Deezer is no longer a French company, and Len Blavatnik’s Access Industries is in charge of its destiny.
That’s according to newly-released evaluation by France’s Competition Authority seen by MBW, which explains that Access was granted ‘exclusive control’ of the streaming business in June.
This ‘exclusive control’ structure was apparently agreed between Access and Deezer on January 12 – just as Access joined together with Orange in a €100m ($109m) investment in Deezer.
[UPDATE: Sources close to Access tell MBW that its 50%+ ownership of Deezer was a mechanical result of its investment in January. Len Blavatnik’s company is said to have no plans to make any changes amongst Deezer’s management. Although Deezer is now majority owned by US-based Access, the streaming firm’s HQ will remain in Paris.]
This was the second time that Access had invested in the Spotify rival; it joined together with Idinvest to raise an initial €100m investment into the firm back in October 2012.
Information regarding Access’s percentage stake in Deezer is redacted, but ElectronLibre suggests that Access now owns in excess of 50% in Deezer, with Orange taking a 10% stake.
Access’s control of Deezer may raise alarm bells amongst Universal, Sony and the indies – who will point out that Access is also the 100% owner of Warner Music Group, which it bought for $3.3bn in 2011.
The French competition authorities acknowledged this in their decision, pointing out the ‘vertical link’ between Access, Deezer and Warner.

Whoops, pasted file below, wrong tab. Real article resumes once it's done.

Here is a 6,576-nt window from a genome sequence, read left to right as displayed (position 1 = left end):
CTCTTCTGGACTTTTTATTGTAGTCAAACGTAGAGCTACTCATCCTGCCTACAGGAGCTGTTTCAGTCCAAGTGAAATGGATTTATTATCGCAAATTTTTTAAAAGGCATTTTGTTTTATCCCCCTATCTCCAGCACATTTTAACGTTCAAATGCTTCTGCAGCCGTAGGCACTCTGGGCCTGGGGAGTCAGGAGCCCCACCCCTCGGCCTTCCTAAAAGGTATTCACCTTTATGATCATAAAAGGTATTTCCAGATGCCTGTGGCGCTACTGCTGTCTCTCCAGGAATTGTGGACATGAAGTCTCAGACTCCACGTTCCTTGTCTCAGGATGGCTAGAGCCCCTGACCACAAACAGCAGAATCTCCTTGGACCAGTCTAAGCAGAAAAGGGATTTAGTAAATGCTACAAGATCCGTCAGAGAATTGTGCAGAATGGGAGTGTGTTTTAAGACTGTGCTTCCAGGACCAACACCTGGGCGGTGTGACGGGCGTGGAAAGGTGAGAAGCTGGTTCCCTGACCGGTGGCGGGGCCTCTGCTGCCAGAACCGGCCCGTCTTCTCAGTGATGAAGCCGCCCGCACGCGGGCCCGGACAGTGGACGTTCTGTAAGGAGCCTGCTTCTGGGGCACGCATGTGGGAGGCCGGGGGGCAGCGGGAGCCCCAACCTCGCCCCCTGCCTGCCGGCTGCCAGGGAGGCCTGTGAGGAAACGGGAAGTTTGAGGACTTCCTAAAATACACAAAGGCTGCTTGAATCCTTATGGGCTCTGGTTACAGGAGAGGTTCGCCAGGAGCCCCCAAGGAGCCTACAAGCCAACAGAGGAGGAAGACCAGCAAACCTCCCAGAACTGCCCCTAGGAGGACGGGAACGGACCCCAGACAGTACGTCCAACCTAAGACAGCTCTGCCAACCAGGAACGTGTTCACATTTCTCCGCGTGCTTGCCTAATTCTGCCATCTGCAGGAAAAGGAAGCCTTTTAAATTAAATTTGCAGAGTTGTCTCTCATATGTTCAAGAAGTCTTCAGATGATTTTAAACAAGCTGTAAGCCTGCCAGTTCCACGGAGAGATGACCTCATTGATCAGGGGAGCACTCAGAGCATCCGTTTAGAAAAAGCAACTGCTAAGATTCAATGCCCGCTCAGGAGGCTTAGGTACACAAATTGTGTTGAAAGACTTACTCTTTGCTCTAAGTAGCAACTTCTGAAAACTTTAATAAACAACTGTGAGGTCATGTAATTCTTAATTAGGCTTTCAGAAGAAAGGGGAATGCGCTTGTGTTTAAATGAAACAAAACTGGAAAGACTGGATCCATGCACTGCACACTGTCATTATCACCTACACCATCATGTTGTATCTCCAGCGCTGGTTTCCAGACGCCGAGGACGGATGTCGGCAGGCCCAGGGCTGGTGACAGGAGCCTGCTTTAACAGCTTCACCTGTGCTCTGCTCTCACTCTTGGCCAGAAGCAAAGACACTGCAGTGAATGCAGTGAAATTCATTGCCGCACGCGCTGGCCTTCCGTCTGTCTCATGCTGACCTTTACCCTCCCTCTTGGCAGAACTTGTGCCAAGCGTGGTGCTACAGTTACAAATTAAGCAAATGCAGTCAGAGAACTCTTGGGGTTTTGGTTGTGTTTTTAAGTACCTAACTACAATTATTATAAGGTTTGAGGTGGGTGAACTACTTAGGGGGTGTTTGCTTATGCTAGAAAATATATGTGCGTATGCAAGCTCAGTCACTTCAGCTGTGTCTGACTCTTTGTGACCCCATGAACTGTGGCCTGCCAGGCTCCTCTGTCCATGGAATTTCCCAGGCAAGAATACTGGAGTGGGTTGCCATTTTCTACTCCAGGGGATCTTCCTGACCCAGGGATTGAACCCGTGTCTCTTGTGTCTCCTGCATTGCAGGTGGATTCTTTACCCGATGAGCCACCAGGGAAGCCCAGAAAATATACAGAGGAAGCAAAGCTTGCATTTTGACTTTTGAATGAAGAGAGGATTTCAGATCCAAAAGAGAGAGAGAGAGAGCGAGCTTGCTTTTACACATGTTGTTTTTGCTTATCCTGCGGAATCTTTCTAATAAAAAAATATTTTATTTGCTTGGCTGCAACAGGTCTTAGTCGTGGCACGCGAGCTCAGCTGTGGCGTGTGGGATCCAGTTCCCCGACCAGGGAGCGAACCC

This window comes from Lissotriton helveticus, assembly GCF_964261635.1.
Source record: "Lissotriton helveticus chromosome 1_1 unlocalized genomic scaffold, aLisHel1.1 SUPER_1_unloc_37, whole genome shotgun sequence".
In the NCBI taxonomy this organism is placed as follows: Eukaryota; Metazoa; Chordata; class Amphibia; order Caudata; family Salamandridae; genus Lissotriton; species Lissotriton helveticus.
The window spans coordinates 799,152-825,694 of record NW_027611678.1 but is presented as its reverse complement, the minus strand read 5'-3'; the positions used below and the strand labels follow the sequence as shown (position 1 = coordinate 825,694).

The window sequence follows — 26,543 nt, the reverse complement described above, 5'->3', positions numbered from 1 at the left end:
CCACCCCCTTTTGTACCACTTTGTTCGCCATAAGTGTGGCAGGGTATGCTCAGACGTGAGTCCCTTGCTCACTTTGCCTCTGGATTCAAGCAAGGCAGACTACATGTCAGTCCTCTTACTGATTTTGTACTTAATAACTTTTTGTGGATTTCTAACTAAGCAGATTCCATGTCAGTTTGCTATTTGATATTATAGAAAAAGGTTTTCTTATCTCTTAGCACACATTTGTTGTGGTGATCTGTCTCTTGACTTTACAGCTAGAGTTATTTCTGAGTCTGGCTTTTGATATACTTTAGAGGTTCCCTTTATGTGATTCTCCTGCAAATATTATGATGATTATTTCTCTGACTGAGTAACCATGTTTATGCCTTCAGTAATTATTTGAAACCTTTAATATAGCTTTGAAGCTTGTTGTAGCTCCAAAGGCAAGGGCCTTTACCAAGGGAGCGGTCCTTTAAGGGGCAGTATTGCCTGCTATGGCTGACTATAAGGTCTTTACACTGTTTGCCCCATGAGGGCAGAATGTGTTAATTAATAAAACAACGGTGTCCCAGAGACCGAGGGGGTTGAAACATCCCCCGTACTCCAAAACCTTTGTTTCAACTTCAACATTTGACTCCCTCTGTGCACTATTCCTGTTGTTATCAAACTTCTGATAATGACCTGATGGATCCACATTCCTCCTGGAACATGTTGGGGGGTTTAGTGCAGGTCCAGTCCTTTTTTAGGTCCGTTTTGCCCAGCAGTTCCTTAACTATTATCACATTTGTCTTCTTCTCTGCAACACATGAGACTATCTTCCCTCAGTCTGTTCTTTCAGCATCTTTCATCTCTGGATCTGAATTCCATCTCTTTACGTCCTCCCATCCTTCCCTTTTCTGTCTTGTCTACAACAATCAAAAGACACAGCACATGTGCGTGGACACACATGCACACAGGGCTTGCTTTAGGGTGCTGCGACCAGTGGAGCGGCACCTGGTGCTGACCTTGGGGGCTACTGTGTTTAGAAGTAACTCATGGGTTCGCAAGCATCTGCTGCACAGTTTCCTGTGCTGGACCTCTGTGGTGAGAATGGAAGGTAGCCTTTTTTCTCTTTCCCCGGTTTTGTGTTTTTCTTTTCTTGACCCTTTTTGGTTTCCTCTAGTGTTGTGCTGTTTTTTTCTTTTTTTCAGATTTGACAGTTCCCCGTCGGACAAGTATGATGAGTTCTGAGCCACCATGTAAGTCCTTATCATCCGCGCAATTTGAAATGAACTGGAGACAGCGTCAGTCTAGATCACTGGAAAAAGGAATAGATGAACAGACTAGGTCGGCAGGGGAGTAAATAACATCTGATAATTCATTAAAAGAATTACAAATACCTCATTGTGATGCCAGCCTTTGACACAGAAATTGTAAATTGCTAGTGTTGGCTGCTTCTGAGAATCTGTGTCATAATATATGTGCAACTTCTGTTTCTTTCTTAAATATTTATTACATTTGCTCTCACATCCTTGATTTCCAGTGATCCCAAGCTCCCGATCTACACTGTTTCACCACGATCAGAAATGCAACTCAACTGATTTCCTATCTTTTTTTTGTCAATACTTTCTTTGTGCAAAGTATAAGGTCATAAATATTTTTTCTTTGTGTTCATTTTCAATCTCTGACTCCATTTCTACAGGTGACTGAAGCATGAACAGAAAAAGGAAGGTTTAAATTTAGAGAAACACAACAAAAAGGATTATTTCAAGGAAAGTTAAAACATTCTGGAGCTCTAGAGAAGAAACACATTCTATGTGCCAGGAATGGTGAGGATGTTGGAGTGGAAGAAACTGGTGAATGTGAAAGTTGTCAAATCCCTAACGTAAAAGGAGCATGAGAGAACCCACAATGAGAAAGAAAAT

The report admitted that this ‘vertical link’ had the potential to restrict competition ‘potentially crowding out competitors or penalizing them by increasing their costs’.
However, it said the risk of anti-competitive behavior was significantly lowered due to Warner’s market share in key territories being lower than 30%.
Within the European Economic Area (EEA), the authorities estimated that Warner’s recorded music market share stood at 10-20%, with Universal on 30%-40% and Sony plus the independents on 20%-30% apiece.
They also estimated that Deezer held a 0%-5% market share of total digital music revenues across the EEA, with both Spotify and iTunes (Apple) on 40%-50% each.
However, Deezer was estimated to hold a 40%-50% market share of streaming music value in France alone, with Spotify on 20%-30%.
Deezer lost just under $100m (€87m) in the three-and-a-half years from 2012 to end of June 2015 alone.
Between 2012 and 2014, it paid out $23m (€20.6m) in unallocated advances (breakage) to record companies – out of €257m ($287m) total advances in the period.
According to a document released when Deezer attempted to IPO last year, Deezer’s total global subscriber base stood at 6.34m in the first half of 2015.Music Business Worldwide